A Tauranga man has been found guilty of brutally killing police dog Enzo - with chilling details of how the crime happened revealed in court.
Tairyn Murphy, a 27-year-old Welcome Bay labourer, was found guilty yesterday of killing the police dog without lawful excuse. He faces up to two years in prison. Judge Christopher Harding convicted Murphy in Tauranga District Court after evidence proved he'd drowned the dog by holding its head under the water in a small stream in the lower Kaimai Range in August.
Murphy was also convicted of resisting arrest.
Enzo's body was found submerged and wedged under a rock in a small stream in a river basin.
Police prosecutor Sergeant Barry Woon said Murphy had been hiding out at his partner's lower Kaimais home and fled into the bush after two police officers arrived to speak to him about outstanding warrants.
Mr Woon said Murphy had drowned Enzo when handler Constable Kayne Cording lost sight of his dog in dense bush after releasing him to capture the fugitive.
Murphy maintained he had punched Enzo in self defence.
But Hamilton-based veterinary pathologist Alan Julian gave evidence that his post-mortem examination revealed that Enzo had died a ``sudden death' from drowning.
Multiple haemorrhages were found under the surface of dog's skin and in some muscles due to the sudden lack of oxygen to the blood vessels and tissues. There was also minor bruising to the ribs, back of the neck and shoulder area consistent with the dog's head being held under the water.
Mr Cording testified that he and Enzo arrived on the scene about 11.40am and tracked Murphy for more than an hour over a distance of about 5km. Enzo was clearly becoming fatigued so he began considering his options.
A minute later Enzo signalled Murphy was nearby so he yelled out to him to give himself up and got no response.
After a further warning he released his dog to capture Murphy but soon lost sight of the animal.
Further searching proved fruitless so three other dog handler units were called in to help him, including Constable Logan Marsh.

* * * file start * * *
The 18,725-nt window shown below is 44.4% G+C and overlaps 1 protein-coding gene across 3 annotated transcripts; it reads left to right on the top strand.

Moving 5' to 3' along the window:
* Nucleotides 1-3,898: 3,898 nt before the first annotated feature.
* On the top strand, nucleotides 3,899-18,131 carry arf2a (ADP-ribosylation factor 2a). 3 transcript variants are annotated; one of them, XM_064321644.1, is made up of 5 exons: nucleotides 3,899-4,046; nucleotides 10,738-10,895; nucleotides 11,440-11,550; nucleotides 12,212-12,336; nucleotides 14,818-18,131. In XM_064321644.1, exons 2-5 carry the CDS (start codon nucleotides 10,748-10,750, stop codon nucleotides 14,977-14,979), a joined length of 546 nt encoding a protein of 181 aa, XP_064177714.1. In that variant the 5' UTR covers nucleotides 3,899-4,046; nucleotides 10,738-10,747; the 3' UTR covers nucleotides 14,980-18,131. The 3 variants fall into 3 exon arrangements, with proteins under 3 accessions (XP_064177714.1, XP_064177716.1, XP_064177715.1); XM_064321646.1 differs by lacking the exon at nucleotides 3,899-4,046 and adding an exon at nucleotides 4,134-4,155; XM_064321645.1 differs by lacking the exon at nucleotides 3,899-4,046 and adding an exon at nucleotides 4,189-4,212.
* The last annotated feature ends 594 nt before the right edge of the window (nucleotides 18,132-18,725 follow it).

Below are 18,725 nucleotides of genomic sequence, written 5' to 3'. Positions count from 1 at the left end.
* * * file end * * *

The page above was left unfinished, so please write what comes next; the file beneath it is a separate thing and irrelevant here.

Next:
Mr Marsh said he had teamed up with Constable Derek Orchard and another handler from Rotorua and was coming down the hill of the river basin when he spied Enzo's reflective harness underneath the water.
He soon realised Enzo's body was submerged also.
"His body was well wedged under a rock. He was lying on his side in about one metre-deep water."
Mr Marsh said it took some degree of force by him and Mr Orchard to free Enzo's body. They removed it from the water and alerted Mr Cording.
In a videotaped interview shown to the court, Murphy said he became "spooked" when Enzo tried to bite his ankle so he pushed the dog's head down on to the ground.
He screamed out "help me, help me" several times and "freaked out" when he realised no one was coming to his aid.
"I thought the dog would be chewing on my throat next so I punched it in the throat twice."
Murphy said the first punch failed to get any reaction from the dog but the second was an "upper cut" and the dog's eyes rolled back in its head and it fell back on to the ground dazed. He ran off towards the creek where he hid for more than an hour.
"He just grabbed me and bam, I punched him in the throat and he just let go after that."
Murphy maintained it was self-defence and denied drowning the dog. He claimed he was intending to surrender when he was spotted walking through a paddock and was grabbed by Mr Harris and "smashed over" by him and other officers who turned up. Those claims were refuted by Mr Harris and other police officers.
Mr Cording said there was no way that Murphy screamed for help as he would have heard him.
Detective Lindsay Pilbrow said there was no evidence of any blood, clothing or significant damage in the area where Enzo's body was found to suggest any type of struggle had taken place at the stream's edge.
Murphy chose not to take the stand in his own defence, nor were any defence witnesses called by his lawyer.
Nicholas Dutch told Judge Harding there was no evidence that Murphy had intended to kill the police dog. When he punched Enzo it was to prevent getting bitten by an unaccompanied police dog, which offers him a lawful excuse as he acted "under duress".
Judge Harding disagreed.
Murphy's explanation for what occurred that day just was not creditable, the judge said.
"I find in all the circumstances that through the process of deductive reasoning the only inference that can be drawn from all the evidence is the one the police have postulated, that is, in the course of grappling with the dog you Mr Murphy did indeed drown it in the river."
Murphy was remanded in custody for a pre-sentence report and sentencing on January 15.